The Rise of PhilanthroSourcing (Part 1 of 3)
For the next three days, PhilanthroMedia is proud to present an article (in three parts) that seeks to define a new trend that we see growing in the culture of web communication. Today, an introduction to the term PhilanthroSourcing.
Corporations that find themselves in need of fresh ideas, products and content need no longer depend on what can be developed in-house. Fueled by Web 2.0, the world and seemingly all of its inhabitants have become pearl-producing oysters from which they can spin profit.
Jeff Howe was among the first to identify this phenomenon and coin the term now used to describe it in his Wired Magazine article, The Rise of Crowdsourcing in June, 2006. (His new book, Crowdsourcing: Why the Power of the Crowd Is Driving the Future of Business, has just been released.)
According to Howe, “Hobbyists, part-timers and dabblers suddenly have a market for their efforts,” says Howe, “as smart companies in industries as disparate as pharmaceuticals and television discover ways to tap the latent talent of the crowd. The labor isn’t always free, but it costs a lot less than paying traditional employees. It’s not outsourcing; it’s crowdsourcing.” One marketplace for such solutions is InnoCentive which enables corporations to tap 180,000 members of the marketplace to challenges like: "A formulation for enhanced binding of biocides to surfaces exposed to an aqueous environment is desired." The winner of this solution won't get a full-time R & D job with the corporation that needs it, but they will get $20,000. Like mercenary soldiers, these minds for pay, piece together a living from solving multiple challenges.
From the very beginning, philanthropic entities such as the Rockefeller Foundation, the Case Foundation and Ashoka, began exploring ways crowdsourcing could be used to harness breakthrough ideas for social change.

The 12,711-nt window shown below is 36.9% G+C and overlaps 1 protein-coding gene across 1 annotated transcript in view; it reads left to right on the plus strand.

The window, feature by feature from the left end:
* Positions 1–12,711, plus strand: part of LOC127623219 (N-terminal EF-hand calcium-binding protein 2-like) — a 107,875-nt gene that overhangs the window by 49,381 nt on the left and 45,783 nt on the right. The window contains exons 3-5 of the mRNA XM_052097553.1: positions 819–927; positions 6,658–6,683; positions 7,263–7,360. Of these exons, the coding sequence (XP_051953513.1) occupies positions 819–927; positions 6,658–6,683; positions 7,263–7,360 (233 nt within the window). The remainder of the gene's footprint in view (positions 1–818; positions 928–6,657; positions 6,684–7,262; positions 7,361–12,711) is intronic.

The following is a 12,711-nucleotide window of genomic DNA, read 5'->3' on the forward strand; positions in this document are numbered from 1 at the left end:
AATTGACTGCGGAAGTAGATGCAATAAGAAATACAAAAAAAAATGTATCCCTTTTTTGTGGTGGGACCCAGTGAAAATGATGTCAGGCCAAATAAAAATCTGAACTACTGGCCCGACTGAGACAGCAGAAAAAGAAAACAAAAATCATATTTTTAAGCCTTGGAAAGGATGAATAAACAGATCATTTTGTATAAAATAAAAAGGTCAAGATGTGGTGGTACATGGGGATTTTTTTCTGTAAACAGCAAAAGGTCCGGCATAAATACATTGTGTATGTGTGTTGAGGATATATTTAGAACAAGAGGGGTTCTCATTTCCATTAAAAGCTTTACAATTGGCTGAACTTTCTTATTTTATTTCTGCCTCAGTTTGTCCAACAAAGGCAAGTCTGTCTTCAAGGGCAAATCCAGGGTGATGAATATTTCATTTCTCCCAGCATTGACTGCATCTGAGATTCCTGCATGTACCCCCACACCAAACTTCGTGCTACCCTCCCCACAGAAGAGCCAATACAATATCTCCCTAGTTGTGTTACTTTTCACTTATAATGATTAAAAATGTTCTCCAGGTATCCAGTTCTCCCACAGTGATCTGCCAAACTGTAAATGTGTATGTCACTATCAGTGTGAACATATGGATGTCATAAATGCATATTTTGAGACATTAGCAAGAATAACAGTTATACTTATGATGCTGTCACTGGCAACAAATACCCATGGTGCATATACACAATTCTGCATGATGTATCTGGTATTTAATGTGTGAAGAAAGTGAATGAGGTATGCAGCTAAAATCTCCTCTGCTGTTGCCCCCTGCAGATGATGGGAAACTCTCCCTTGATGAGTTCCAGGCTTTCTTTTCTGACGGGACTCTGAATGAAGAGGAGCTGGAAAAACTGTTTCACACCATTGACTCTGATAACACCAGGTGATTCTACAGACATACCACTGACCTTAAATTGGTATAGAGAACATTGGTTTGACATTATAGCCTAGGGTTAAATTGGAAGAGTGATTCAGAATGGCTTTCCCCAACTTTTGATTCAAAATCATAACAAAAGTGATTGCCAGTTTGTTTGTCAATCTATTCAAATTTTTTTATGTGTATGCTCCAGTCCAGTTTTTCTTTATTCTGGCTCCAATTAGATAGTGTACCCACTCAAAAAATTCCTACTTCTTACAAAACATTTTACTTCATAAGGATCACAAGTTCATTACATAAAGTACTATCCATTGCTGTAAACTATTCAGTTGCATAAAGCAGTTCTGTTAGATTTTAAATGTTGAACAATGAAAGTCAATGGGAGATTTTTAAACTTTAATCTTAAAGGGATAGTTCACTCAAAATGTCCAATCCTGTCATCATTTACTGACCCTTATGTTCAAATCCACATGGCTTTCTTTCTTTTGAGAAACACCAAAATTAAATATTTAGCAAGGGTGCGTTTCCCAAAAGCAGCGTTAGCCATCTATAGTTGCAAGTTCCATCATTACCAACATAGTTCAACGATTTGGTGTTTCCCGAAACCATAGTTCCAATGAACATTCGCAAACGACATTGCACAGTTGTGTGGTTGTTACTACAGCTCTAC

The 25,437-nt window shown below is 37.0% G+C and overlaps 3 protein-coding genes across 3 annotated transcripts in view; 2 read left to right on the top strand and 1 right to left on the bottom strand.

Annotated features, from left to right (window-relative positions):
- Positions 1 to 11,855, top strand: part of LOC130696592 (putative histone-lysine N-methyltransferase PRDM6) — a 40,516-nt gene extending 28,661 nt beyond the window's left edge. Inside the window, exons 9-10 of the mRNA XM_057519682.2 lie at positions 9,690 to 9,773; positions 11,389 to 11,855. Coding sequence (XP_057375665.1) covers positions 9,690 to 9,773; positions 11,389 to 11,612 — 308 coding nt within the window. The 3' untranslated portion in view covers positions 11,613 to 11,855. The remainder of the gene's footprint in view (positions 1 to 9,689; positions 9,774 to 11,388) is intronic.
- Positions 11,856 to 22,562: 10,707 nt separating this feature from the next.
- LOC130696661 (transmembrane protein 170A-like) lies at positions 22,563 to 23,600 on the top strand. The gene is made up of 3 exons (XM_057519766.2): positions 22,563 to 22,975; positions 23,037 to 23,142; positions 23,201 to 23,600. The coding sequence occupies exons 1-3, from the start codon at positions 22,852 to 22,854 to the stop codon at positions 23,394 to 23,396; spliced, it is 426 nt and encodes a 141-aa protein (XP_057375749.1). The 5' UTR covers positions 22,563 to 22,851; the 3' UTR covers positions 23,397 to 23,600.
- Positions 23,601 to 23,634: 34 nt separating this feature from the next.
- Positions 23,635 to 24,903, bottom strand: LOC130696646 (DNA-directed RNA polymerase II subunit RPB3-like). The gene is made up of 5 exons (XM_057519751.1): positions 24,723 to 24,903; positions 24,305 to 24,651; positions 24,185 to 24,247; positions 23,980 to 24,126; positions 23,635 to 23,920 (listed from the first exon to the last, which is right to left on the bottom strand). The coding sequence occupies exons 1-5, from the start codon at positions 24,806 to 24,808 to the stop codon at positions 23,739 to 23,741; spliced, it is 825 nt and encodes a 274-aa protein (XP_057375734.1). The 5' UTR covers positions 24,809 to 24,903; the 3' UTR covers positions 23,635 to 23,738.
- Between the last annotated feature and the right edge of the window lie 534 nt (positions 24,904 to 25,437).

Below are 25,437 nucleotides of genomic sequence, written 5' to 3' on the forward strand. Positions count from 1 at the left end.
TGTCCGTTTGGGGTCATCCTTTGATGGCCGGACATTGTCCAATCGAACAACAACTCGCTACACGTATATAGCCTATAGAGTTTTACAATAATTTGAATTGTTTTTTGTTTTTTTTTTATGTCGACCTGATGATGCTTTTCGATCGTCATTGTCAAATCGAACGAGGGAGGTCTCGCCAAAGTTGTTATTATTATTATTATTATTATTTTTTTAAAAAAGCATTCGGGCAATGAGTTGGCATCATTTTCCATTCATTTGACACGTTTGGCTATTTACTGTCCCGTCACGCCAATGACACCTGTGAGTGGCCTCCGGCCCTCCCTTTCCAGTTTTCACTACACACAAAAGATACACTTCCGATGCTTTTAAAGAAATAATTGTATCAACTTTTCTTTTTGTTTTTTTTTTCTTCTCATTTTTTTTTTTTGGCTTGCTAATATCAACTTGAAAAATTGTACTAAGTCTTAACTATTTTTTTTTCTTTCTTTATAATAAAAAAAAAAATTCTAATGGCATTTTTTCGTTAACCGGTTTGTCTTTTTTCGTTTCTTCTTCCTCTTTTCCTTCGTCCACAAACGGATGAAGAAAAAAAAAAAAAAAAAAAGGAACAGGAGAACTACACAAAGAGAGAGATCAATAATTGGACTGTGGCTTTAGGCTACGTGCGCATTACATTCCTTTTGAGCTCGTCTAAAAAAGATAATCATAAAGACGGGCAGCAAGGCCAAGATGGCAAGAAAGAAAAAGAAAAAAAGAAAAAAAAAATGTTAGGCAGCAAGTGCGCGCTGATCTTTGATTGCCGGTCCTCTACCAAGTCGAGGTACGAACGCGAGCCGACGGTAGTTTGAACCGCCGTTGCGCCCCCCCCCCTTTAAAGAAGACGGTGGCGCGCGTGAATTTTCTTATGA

For the past year, PhilanthroMedia has been tracking this trend we call: philanthrosourcing. Like crowdsourcing, philanthrosourcing taps the wisdom of the crowd but its focus is on solving social challenges that have been resistant to traditional approaches. Like traditional grantmaking, an entity that applies the tactic of philanthrourcing states a given challenge, and invites solutions. Unlike traditional grantmaking, those who propose solutions aren't necessarily entities who can or even want to execute the solutions they propose.
Like the lone geek chemist working in the basement to solve a pharmaceutical challenge listed on InnoCentive, for instance, what's pursued by philanthrosourcing is pure insight that individuals may be more readily access because they are not working within the confines of a given organization's culture or resources. PhilanthroSourcing seeks to harvest smarts from a much larger pool of talent. In addition to nonprofits, corporations, public entities and individuals are all invited to participate. Through the process, savvy entities gain access to an incredibly wide range of ideas that can inform their chosen approach and they can support any entity they want to execute winning ideas.
One of the things that is most promising about philanthrosourcing, for our field, is that it recognizes that the most innovative ideas don't necessarily come from those with the highest capacity to execute those ideas. Often, innovation comes from "close to the ground" in organizations that have little resources but which know what could work if they had resources, infrastructure and necessary know-how. While foundations have often recognized this fact, the most common responses have either been to invest the best ideas and hope for the best or to fund capacity-building efforts intended to meld innovative ideas with high-quality execution. One might expect neither of these approaches to be particularly successful. In philanthrosourcing, however, the "idea generator" gets credit for the idea and may even be rewarded monetarily, but understands that the idea may be offered up to others best able to execute that idea.
Like crowdsourcing, it’s on the rise, with immense potential for the future of philanthropy.